Document of the Month - January
The ferry crossing over the River Forth at Cambuskenneth
Visit Scotland has extended Scotland's Year of Coasts and Waters for another year, so for the first Document of the Month of 2021, we are once more focusing on the River Forth, which runs through so much of the Stirling Council area, and has helped shape the area's history in many diverse ways.
The River Forth at Cambuskenneth is narrow enough to allow a ferry to cross easily. Originally, it is likely that the ferry crossing was put in place to provide access to Stirling for the monks of the Abbey there, founded by King David II in 1147. As the small settlement of Cambuskenneth grew, with its orchards and arable farmlands, traffic using the ferry must have increased.
After the reformation, the Lands of Abbey, as Cambuskenneth was known, were administered on behalf of the Crown by the Erskine family, who were appointed Commendators of the Abbey of Cambuskenneth by Mary, Queen of Scots. Between the dissolution of the monastery and the early 18th century, this family oversaw all the tenancies on the lands around the village and would have been responsible for the running of the ferry.
In 1709, the Patrons of the Cowane’s Hospital Trust purchased the Lands of Abbey from Sir John Erskine of Alva, and the Trust took over the operation of the ferry service. The Council Archives has a plan of the property bought by the Trust that shows all of the buildings in the village at this time, including the Ferryman’s cottage at the end of South Street nearest the river. When the Ferryman was appointed, he was given the use of a cottage with a pendicle of land attached. The map also helpfully gives all the names of the inhabitants at this time. It would appear that at the time the map was drawn up, the Ferryman was one James Dickson.
There is much evidence of the Trust’s administration in their minute books. For example, an entry from the 12 August 1736, shows the Trust granting William Garrow, described as ‘tacksman of the Abbey ferry’ forty pounds Scots to buy ‘a sufficient new boat’. There are numerous other entries in the minutes relating to the ferry. You can find out more detail about this in a wonderful article about the ferry written by local historian and Cambuskenneth resident Mrs Linda Chapman.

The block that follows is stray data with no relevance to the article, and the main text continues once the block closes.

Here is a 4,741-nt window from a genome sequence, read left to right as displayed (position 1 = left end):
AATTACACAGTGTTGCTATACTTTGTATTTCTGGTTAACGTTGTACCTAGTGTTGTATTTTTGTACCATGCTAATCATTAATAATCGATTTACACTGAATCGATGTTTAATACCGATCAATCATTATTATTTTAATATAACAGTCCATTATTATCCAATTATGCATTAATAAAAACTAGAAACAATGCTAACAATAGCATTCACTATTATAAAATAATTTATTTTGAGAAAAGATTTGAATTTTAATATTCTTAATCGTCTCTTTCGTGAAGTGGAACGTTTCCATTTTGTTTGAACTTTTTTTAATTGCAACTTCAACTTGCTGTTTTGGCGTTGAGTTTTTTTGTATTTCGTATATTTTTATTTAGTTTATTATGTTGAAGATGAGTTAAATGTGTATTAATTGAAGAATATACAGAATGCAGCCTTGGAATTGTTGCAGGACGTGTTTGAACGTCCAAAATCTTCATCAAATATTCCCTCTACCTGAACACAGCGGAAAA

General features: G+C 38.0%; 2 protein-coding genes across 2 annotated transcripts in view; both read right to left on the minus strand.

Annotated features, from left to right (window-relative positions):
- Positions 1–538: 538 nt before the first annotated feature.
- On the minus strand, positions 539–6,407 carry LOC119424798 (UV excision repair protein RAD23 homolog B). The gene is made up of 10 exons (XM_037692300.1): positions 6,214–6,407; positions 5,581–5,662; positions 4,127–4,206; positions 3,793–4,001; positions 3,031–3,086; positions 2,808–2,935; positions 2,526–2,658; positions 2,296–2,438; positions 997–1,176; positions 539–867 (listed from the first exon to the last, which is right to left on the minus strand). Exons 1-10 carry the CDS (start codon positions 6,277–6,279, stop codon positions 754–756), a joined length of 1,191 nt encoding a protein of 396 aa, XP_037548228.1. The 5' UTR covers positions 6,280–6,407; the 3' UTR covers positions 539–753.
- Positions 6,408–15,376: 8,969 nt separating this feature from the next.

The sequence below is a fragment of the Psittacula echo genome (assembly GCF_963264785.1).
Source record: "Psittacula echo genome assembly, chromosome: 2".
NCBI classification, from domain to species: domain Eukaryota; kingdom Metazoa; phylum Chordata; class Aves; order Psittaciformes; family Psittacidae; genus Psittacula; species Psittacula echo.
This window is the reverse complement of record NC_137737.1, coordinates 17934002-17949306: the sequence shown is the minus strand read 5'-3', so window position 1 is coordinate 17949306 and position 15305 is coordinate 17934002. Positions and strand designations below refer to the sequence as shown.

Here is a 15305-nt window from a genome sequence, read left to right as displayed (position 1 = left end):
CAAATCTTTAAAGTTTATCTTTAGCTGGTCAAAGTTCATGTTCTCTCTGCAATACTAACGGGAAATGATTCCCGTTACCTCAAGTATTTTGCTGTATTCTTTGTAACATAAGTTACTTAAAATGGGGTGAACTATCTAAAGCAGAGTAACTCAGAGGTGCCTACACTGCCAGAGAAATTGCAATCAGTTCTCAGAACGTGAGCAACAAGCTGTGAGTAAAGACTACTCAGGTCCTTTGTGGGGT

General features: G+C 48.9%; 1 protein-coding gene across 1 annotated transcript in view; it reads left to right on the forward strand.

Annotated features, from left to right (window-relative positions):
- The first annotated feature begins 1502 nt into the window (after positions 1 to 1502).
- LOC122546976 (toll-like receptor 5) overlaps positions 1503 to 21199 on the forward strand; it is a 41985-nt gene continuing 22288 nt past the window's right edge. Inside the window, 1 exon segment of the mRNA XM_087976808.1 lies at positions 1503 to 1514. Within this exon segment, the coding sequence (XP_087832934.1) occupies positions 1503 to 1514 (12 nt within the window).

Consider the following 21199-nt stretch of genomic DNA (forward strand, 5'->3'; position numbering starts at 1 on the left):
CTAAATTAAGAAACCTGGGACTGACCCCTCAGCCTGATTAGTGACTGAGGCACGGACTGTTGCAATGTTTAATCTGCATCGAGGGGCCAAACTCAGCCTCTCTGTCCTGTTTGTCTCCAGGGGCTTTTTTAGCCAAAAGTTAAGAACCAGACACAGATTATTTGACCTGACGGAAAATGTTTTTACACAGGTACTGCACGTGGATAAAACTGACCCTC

There is a petition held at the Archives that was sent to Stirling Town Council and the Master and Patrons of the Cowane’s Hospital Trust in August 1739, complaining about the conduct of the ferryman at Cambuskenneth mentioned above. It is signed by 14 of the inhabitants and contains various accusations against William Garrow, the ferryman, for being rude, drunk and abusive.
The text is given below: -
Stirling Burgh – Petitions to the Council 11th August 1739 Bundle 25/779/4
Unto the Honourable Magistrates & Counsell
together with the Masters and mannagers of the Abbey
of Cambuskenneth The humble complaint and petition
of us undersubscribing Inhabitants of the s[ai]d Abbey
- - - - - - - - - - - - - - - - - - - - - - - - - - - - - - - - - - - - - - -
May it please your Wisdoms
That whereas William Garrow our present boatman is so
Intollerable in his mannagement of his said office and Carriage
towards us by not only refusing us ready service but banters us
and by Cursing Swearing and most rude behaviour frights our
people from coming in the boat tho our affairs were never so urgent
so that we are many times retarded and stoped from our necessary
business by his unchristian cariage towards us neither do we
trust our children to go in the boat with him when we have
occasion to send them upon any necessary errand to the Town
except some of our selves be with our Children he is so rude
unnatural and always drunk and out of the way
May it therefore please your Wisdoms
to constitute a sober grave, and one of a more Christian
temper in the said office since your petitioners as use
is do pay and are still willing to pay our dues as
your Wisdoms have been pleased to lay upon us
And your petitioners shall ever pray &c
Subscrives John Simson and that because he said in
a company that he would rip me up which will be
meade appear James Simson
Robert Dison David Boaard UF
William Chirrey AU
PS Nickel McLaren
Despite this, it would appear that Garrow kept his job, as there is another petition in the Stirling Burgh collection made to the Burgh Council by William Garrow in 1753. In this, Garrow is asking for compensation for the fact that his boat was taken from him during the Jacobite Rebellion so that it could not be taken by rebels and used to cross the Forth and that the subsequent boat was similarly requisitioned to use to ferry sand for repairs to Stirling Old Bridge after the rebellion. Unfortunately, there are no accounts surviving for the Cowane’s Hospital trust for this date, but a note on the back of the petition seems to suggest the Trust was at least going to look into this.
In 1935, the ferry service was discontinued when the new footbridge was built over the Forth at this point in the river. You can read a detailed article about this on our blog.
Ferry article link – external site
Footbridge article link – from elsewhere in the blog